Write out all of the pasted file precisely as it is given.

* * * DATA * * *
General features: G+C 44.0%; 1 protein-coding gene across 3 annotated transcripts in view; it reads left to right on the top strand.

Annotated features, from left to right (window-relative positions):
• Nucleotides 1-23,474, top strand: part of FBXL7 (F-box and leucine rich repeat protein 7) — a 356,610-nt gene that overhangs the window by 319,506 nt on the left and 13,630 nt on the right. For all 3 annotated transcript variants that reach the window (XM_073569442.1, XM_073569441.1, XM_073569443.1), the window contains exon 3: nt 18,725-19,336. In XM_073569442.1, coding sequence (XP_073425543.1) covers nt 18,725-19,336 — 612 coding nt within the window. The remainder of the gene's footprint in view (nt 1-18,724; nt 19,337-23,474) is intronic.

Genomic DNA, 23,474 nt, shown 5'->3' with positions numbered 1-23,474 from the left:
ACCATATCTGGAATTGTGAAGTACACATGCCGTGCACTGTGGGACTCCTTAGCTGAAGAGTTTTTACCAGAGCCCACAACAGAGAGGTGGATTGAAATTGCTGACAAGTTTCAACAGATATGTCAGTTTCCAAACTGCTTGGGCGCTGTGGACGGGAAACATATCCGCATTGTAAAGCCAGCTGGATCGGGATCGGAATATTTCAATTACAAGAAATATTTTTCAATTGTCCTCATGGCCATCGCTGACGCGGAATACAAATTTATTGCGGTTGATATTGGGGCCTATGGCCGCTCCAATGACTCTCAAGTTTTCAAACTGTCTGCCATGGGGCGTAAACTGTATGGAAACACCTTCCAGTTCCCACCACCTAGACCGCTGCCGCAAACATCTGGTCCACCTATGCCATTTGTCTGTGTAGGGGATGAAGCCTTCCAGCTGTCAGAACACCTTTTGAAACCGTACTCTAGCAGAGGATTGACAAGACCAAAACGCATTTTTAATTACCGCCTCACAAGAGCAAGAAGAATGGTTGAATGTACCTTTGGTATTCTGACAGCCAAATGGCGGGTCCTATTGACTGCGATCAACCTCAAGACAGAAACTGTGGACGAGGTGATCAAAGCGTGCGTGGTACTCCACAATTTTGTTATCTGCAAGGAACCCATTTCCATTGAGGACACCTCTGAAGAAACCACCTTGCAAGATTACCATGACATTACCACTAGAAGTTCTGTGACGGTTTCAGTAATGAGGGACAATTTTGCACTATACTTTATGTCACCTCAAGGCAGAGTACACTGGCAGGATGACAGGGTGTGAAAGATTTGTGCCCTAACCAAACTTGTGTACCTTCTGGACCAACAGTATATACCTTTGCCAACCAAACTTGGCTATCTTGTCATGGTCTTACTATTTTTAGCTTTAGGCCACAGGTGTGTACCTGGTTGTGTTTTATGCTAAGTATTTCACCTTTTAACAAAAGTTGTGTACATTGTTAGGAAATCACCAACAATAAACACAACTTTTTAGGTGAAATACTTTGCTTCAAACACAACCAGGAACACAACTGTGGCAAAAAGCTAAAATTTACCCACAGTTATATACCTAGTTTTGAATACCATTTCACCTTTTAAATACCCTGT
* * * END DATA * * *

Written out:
General features: G+C 44.0%; 1 protein-coding gene across 3 annotated transcripts in view; it reads left to right on the top strand.

Annotated features, from left to right (window-relative positions):
• Nucleotides 1-23,474, top strand: part of FBXL7 (F-box and leucine rich repeat protein 7) — a 356,610-nt gene that overhangs the window by 319,506 nt on the left and 13,630 nt on the right. For all 3 annotated transcript variants that reach the window (XM_073569442.1, XM_073569441.1, XM_073569443.1), the window contains exon 3: nt 18,725-19,336. In XM_073569442.1, coding sequence (XP_073425543.1) covers nt 18,725-19,336 — 612 coding nt within the window. The remainder of the gene's footprint in view (nt 1-18,724; nt 19,337-23,474) is intronic.

Genomic DNA, 23,474 nt, shown 5'->3' with positions numbered 1-23,474 from the left:
ACCATATCTGGAATTGTGAAGTACACATGCCGTGCACTGTGGGACTCCTTAGCTGAAGAGTTTTTACCAGAGCCCACAACAGAGAGGTGGATTGAAATTGCTGACAAGTTTCAACAGATATGTCAGTTTCCAAACTGCTTGGGCGCTGTGGACGGGAAACATATCCGCATTGTAAAGCCAGCTGGATCGGGATCGGAATATTTCAATTACAAGAAATATTTTTCAATTGTCCTCATGGCCATCGCTGACGCGGAATACAAATTTATTGCGGTTGATATTGGGGCCTATGGCCGCTCCAATGACTCTCAAGTTTTCAAACTGTCTGCCATGGGGCGTAAACTGTATGGAAACACCTTCCAGTTCCCACCACCTAGACCGCTGCCGCAAACATCTGGTCCACCTATGCCATTTGTCTGTGTAGGGGATGAAGCCTTCCAGCTGTCAGAACACCTTTTGAAACCGTACTCTAGCAGAGGATTGACAAGACCAAAACGCATTTTTAATTACCGCCTCACAAGAGCAAGAAGAATGGTTGAATGTACCTTTGGTATTCTGACAGCCAAATGGCGGGTCCTATTGACTGCGATCAACCTCAAGACAGAAACTGTGGACGAGGTGATCAAAGCGTGCGTGGTACTCCACAATTTTGTTATCTGCAAGGAACCCATTTCCATTGAGGACACCTCTGAAGAAACCACCTTGCAAGATTACCATGACATTACCACTAGAAGTTCTGTGACGGTTTCAGTAATGAGGGACAATTTTGCACTATACTTTATGTCACCTCAAGGCAGAGTACACTGGCAGGATGACAGGGTGTGAAAGATTTGTGCCCTAACCAAACTTGTGTACCTTCTGGACCAACAGTATATACCTTTGCCAACCAAACTTGGCTATCTTGTCATGGTCTTACTATTTTTAGCTTTAGGCCACAGGTGTGTACCTGGTTGTGTTTTATGCTAAGTATTTCACCTTTTAACAAAAGTTGTGTACATTGTTAGGAAATCACCAACAATAAACACAACTTTTTAGGTGAAATACTTTGCTTCAAACACAACCAGGAACACAACTGTGGCAAAAAGCTAAAATTTACCCACAGTTATATACCTAGTTTTGAATACCATTTCACCTTTTAAATACCCTGT